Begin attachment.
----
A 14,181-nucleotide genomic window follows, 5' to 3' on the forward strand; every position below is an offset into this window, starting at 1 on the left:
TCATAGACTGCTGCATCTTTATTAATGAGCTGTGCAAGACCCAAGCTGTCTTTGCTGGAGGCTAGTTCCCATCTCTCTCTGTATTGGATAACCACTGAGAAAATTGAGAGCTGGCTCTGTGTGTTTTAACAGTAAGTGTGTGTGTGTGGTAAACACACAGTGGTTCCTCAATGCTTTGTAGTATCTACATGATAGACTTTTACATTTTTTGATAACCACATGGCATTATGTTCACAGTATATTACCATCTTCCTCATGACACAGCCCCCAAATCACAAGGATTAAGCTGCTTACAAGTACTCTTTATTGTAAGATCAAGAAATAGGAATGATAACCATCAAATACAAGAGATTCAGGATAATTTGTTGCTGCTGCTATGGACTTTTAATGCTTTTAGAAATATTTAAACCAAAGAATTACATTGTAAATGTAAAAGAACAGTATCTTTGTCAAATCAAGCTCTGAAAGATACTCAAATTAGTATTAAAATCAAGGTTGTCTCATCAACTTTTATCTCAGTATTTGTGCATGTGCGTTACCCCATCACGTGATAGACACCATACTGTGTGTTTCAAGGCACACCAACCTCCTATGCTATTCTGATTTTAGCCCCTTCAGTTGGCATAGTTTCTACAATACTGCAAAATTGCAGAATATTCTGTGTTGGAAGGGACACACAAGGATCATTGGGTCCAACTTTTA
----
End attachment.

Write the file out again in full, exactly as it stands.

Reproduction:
A 14,181-nucleotide genomic window follows, 5' to 3' on the forward strand; every position below is an offset into this window, starting at 1 on the left:
TCATAGACTGCTGCATCTTTATTAATGAGCTGTGCAAGACCCAAGCTGTCTTTGCTGGAGGCTAGTTCCCATCTCTCTCTGTATTGGATAACCACTGAGAAAATTGAGAGCTGGCTCTGTGTGTTTTAACAGTAAGTGTGTGTGTGTGGTAAACACACAGTGGTTCCTCAATGCTTTGTAGTATCTACATGATAGACTTTTACATTTTTTGATAACCACATGGCATTATGTTCACAGTATATTACCATCTTCCTCATGACACAGCCCCCAAATCACAAGGATTAAGCTGCTTACAAGTACTCTTTATTGTAAGATCAAGAAATAGGAATGATAACCATCAAATACAAGAGATTCAGGATAATTTGTTGCTGCTGCTATGGACTTTTAATGCTTTTAGAAATATTTAAACCAAAGAATTACATTGTAAATGTAAAAGAACAGTATCTTTGTCAAATCAAGCTCTGAAAGATACTCAAATTAGTATTAAAATCAAGGTTGTCTCATCAACTTTTATCTCAGTATTTGTGCATGTGCGTTACCCCATCACGTGATAGACACCATACTGTGTGTTTCAAGGCACACCAACCTCCTATGCTATTCTGATTTTAGCCCCTTCAGTTGGCATAGTTTCTACAATACTGCAAAATTGCAGAATATTCTGTGTTGGAAGGGACACACAAGGATCATTGGGTCCAACTTTTA